“Cities have the capability of providing something for everybody, only because, and only when, they are created by everybody.”

– Jane Jacobs

The conscious design of public buildings with the human senses has a positive impact on user perception of the city. Well-designed public buildings can encourage social merging, participation, safety, recreation, and a variety of other social values. It can also benefit the environment and the economy by promoting environmental sustainability and public health improvements. The buildings, the built environment, and the overall quality of our cities and environment can be improved by conscious efforts to design buildings in ways that are more in line with human senses and needs.

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Sadar Bazaar, Jodhpur_©https://laterreestunjardin.com/wp-content/uploads/2018/02/Jodhpur-Sardar-Market-11.jpg.

Indian public spaces have more dimensions rather than physical ones, such as emotional, cultural, social value, and interactions with the public. While designing public spaces to cherish and celebrate life, this ethos should be nurtured. This public space can nurture a healthy sense of community and social interaction and encourage cultural and social values.

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Salt Lake City Centre, Kolkata_©http://thewire.in/wp-content/uploads/2015/06/malls-big-02.jpg

Architecture is the most visible art form. Regardless of its use or context, a work of architecture dominates the visual field. The controversial argument over public values in architecture is fostered by architecture’s visual prominence. From a practical standpoint, this discussion is driven by the need to use architecture to solve social problems, satisfy societal needs, and improve the quality of life. In addition, the values of architecture are inextricable from social values.

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Clocktower circle, Mysore_©https://cdn.downtoearth.org.in/uploads/0.62770800_1455534861_16689794013_eca68a1f10_z.jpg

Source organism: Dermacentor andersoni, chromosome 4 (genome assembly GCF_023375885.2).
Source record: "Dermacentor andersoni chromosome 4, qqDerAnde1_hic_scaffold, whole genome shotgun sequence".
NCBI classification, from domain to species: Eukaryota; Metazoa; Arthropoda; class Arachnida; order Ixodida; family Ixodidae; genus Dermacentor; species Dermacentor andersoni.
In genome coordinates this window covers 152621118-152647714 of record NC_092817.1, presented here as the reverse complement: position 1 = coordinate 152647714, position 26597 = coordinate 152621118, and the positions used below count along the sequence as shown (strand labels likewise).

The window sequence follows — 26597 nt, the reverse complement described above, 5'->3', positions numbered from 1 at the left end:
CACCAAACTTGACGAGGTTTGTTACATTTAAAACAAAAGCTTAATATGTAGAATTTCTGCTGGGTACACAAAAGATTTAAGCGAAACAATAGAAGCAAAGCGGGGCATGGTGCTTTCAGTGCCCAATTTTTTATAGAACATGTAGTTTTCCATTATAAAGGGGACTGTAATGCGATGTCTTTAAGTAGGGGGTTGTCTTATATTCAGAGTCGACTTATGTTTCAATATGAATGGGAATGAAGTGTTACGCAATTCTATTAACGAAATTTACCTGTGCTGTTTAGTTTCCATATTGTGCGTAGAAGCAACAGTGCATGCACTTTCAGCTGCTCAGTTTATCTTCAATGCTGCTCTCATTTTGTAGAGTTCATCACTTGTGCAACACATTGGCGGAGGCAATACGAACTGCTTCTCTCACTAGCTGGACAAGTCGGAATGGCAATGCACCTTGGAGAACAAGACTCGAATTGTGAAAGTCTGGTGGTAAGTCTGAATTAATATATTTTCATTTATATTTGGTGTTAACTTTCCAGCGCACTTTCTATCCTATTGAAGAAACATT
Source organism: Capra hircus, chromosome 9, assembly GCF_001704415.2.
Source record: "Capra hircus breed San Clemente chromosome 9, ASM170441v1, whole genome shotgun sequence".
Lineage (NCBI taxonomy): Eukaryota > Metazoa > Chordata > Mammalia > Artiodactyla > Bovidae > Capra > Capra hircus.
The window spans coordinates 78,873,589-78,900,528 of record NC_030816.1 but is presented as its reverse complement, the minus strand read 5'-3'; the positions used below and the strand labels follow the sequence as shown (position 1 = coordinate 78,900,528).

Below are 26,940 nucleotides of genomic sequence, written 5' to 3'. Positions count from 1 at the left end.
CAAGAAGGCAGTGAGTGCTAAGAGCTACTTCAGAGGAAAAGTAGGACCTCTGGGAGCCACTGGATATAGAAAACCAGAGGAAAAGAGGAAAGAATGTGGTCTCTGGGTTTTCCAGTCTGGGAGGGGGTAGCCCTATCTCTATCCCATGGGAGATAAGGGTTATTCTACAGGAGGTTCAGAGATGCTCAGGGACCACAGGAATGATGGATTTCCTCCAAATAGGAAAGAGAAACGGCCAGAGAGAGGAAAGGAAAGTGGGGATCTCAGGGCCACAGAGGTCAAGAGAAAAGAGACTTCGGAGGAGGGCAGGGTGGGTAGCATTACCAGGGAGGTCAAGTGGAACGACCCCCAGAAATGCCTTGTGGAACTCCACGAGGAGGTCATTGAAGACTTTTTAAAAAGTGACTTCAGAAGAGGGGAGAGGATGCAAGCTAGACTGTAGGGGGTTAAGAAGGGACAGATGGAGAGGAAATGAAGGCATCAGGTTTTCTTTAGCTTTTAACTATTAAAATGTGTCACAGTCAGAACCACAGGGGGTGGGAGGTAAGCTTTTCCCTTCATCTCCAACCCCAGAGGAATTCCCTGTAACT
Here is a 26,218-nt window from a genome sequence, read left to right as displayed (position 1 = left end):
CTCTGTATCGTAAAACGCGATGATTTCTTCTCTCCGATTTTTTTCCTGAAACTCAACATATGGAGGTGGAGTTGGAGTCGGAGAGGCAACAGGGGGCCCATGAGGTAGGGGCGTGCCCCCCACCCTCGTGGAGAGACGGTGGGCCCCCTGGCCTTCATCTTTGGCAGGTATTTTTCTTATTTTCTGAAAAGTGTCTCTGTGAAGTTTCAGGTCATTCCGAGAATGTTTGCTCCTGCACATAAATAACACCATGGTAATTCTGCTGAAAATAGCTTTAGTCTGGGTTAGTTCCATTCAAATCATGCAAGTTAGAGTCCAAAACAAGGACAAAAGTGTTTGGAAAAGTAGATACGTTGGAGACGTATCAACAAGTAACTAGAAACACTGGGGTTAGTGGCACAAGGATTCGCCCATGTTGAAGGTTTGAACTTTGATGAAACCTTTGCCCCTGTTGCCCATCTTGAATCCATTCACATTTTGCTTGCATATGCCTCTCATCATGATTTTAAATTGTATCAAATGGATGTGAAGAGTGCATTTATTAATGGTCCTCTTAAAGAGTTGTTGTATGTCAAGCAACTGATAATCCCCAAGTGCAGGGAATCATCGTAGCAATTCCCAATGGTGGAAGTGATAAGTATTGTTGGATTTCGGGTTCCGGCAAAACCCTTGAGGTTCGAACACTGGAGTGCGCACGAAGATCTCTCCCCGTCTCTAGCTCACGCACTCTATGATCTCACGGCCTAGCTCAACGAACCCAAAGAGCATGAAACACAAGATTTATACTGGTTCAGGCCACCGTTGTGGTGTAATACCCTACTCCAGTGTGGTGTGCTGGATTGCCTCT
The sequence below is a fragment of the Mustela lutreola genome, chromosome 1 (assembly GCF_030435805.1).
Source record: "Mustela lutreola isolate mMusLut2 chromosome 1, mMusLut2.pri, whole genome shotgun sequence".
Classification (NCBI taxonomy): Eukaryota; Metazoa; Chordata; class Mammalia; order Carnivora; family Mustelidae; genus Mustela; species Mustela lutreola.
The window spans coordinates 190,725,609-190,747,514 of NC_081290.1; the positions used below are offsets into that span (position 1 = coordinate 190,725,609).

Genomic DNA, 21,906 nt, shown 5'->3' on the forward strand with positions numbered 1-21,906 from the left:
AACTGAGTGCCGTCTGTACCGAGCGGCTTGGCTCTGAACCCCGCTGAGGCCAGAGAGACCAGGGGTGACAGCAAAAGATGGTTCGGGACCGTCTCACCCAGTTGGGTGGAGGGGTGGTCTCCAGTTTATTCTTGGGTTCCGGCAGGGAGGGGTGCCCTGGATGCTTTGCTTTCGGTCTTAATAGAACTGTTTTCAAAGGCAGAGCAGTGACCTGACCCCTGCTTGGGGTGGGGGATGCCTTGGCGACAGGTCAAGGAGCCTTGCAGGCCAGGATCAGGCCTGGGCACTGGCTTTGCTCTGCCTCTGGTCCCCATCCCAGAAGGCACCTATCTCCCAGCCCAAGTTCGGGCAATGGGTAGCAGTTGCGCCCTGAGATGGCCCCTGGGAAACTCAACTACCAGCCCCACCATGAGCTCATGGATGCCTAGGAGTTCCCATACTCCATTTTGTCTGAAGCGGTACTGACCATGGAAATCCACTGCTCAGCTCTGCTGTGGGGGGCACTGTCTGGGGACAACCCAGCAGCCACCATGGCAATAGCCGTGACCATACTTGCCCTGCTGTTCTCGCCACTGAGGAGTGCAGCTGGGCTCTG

William Gass’s “The Face of the City” portrays our reflexive correlation with architecture. Our consciousness influences how we read the city, and the signs that the city’s surfaces reflect back to us influence our consciousness. The cultural significance of architectural language is implicit in this relationship. Architectural discourse is a linguistic and rhetorical representation of the city, and it is a way that we can make connections and interpretations about the city.

The way the surfaces are ‘verbalized’, what they allude to or disregard, is as important as the scale and arrangement of the pieces in urban design. The city’s surfaces have the innate ability not only to shock but also to discreetly sculpt our daily lives. They are the most visible murals of the public’s inspiration or complacency. They are the most immediate and enduring reminders of the city’s character and the city’s history. Boring and uninspired architecture may be detrimental to a community.

But, if contextual criticism is so fundamental to public architecture, who provides it? The public? The critics? The public? If those three are to be taken seriously, who is responsible for the public’s perception of the place and what it represents? Are they the only ones who matter? Or should the place itself be considered central?

Criticism has traditionally been part of the architect’s ambit. Since architecture is the most visible and public form of art, this sphere presents a significant conundrum. As a result of this process, cities are no longer centers of self-organizing social life and public space, which is undoubtedly a necessity for a functional democracy.

Architecture design is a personal journey, a component of the creative process that is very personal in its heart. In contradiction, most of the time, context and culture define project design. The context is everything around us with the intention of the design.